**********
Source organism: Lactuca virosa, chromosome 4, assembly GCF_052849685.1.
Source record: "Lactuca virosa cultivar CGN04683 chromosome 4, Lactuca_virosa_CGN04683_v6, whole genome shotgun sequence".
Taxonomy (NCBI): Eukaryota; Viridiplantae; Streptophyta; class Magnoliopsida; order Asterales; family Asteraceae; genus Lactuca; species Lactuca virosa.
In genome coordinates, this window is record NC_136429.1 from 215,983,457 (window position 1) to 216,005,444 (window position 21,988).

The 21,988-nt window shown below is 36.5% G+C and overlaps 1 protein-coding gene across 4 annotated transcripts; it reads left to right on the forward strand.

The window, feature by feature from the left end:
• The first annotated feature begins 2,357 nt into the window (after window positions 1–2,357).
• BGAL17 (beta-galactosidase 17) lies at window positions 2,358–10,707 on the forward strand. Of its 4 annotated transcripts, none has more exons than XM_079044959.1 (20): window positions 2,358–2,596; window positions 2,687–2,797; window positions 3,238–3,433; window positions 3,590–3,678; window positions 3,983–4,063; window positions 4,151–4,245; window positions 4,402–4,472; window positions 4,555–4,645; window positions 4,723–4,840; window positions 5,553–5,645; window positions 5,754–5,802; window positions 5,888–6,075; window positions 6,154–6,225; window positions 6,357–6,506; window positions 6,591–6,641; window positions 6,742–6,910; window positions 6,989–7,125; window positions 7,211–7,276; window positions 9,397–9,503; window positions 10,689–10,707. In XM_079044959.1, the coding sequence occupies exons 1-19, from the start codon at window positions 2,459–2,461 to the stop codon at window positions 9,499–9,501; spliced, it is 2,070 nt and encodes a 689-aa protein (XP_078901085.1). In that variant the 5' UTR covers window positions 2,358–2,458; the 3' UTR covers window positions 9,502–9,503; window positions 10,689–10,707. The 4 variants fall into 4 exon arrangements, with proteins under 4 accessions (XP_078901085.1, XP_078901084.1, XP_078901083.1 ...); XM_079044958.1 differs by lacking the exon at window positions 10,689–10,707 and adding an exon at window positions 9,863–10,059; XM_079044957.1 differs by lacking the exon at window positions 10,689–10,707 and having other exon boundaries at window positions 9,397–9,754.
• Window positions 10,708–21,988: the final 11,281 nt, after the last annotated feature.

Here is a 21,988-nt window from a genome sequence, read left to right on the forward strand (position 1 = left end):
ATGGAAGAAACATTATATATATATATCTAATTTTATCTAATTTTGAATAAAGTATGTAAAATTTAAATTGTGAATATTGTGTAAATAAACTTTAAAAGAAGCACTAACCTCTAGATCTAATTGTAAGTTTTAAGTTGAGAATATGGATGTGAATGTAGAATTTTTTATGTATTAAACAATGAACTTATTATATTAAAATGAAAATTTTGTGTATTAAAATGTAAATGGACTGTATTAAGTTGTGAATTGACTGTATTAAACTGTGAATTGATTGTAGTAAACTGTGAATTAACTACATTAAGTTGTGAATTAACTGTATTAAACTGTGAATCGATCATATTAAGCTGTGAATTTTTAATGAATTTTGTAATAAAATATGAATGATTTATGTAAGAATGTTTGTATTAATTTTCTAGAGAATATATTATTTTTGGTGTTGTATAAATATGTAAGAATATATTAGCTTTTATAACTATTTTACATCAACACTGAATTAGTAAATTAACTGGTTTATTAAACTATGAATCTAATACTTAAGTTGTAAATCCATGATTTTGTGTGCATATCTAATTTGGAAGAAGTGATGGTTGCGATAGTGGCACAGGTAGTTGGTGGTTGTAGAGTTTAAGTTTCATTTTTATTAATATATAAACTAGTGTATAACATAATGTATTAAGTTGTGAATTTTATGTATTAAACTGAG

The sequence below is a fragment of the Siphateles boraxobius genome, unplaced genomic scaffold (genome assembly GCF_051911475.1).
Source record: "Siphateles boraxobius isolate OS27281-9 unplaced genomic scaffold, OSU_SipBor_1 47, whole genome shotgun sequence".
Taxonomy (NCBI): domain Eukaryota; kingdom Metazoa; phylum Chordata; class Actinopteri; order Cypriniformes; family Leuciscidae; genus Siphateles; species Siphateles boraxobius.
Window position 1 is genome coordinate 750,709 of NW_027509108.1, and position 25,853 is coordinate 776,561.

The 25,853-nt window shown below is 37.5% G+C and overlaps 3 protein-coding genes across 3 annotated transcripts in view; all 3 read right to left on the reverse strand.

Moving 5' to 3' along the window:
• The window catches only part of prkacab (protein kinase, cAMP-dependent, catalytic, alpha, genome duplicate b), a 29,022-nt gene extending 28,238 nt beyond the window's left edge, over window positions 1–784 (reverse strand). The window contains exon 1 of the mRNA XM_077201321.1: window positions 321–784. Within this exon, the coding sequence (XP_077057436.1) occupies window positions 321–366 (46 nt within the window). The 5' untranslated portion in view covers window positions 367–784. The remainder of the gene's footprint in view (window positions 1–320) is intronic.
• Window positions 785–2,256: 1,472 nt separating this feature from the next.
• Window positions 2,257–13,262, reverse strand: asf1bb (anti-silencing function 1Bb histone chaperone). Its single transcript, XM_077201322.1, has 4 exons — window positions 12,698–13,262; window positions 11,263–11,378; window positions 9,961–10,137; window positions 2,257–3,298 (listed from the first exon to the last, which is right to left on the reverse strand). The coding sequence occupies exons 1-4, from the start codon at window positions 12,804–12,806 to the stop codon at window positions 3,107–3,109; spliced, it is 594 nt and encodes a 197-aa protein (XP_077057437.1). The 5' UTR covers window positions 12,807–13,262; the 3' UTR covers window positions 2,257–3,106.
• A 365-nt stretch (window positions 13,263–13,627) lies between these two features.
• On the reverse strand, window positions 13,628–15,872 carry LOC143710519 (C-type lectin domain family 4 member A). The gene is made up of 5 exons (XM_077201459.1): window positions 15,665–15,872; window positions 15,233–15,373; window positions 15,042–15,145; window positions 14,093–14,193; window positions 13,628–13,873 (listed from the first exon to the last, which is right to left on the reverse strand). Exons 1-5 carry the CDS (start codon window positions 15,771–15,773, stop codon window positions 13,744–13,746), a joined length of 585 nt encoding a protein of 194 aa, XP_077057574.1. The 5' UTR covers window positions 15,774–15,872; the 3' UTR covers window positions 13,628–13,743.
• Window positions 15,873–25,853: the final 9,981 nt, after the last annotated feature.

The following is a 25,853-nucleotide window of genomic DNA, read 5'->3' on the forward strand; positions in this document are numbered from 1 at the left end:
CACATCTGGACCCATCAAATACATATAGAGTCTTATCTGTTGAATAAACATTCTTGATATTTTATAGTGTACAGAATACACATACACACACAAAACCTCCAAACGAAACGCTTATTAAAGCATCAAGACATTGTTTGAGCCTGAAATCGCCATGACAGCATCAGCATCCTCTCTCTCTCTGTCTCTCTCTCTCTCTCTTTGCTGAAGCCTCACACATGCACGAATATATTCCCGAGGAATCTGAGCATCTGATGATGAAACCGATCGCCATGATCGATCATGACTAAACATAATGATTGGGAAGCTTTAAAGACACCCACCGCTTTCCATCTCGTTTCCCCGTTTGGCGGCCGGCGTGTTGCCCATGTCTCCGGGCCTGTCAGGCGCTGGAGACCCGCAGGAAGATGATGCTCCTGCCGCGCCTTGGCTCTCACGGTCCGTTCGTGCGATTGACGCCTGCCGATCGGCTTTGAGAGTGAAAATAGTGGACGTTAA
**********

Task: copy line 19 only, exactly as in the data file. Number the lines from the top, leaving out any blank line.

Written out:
• Window positions 785–2,256: 1,472 nt separating this feature from the next.